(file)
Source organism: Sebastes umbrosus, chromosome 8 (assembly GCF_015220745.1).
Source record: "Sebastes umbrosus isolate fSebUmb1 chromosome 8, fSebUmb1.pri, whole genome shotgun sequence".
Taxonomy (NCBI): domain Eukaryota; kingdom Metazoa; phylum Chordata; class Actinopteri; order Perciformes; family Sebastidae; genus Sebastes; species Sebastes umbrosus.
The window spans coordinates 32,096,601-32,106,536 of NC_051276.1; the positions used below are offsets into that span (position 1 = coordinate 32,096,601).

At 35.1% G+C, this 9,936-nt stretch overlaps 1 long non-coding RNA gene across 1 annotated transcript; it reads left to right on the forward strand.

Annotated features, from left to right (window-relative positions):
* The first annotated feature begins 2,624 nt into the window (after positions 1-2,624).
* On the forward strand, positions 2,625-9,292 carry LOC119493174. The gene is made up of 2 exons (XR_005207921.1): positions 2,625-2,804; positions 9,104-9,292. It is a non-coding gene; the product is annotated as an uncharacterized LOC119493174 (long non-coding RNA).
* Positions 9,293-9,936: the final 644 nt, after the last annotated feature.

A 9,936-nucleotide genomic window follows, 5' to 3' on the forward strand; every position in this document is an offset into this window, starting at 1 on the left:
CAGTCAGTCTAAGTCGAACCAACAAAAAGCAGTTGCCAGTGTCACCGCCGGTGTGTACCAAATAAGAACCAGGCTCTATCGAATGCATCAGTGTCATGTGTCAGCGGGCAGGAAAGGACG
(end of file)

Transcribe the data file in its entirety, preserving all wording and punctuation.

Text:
Source organism: Sebastes umbrosus, chromosome 8 (assembly GCF_015220745.1).
Source record: "Sebastes umbrosus isolate fSebUmb1 chromosome 8, fSebUmb1.pri, whole genome shotgun sequence".
Taxonomy (NCBI): domain Eukaryota; kingdom Metazoa; phylum Chordata; class Actinopteri; order Perciformes; family Sebastidae; genus Sebastes; species Sebastes umbrosus.
The window spans coordinates 32,096,601-32,106,536 of NC_051276.1; the positions used below are offsets into that span (position 1 = coordinate 32,096,601).

At 35.1% G+C, this 9,936-nt stretch overlaps 1 long non-coding RNA gene across 1 annotated transcript; it reads left to right on the forward strand.

Annotated features, from left to right (window-relative positions):
* The first annotated feature begins 2,624 nt into the window (after positions 1-2,624).
* On the forward strand, positions 2,625-9,292 carry LOC119493174. The gene is made up of 2 exons (XR_005207921.1): positions 2,625-2,804; positions 9,104-9,292. It is a non-coding gene; the product is annotated as an uncharacterized LOC119493174 (long non-coding RNA).
* Positions 9,293-9,936: the final 644 nt, after the last annotated feature.

A 9,936-nucleotide genomic window follows, 5' to 3' on the forward strand; every position in this document is an offset into this window, starting at 1 on the left:
CAGTCAGTCTAAGTCGAACCAACAAAAAGCAGTTGCCAGTGTCACCGCCGGTGTGTACCAAATAAGAACCAGGCTCTATCGAATGCATCAGTGTCATGTGTCAGCGGGCAGGAAAGGACG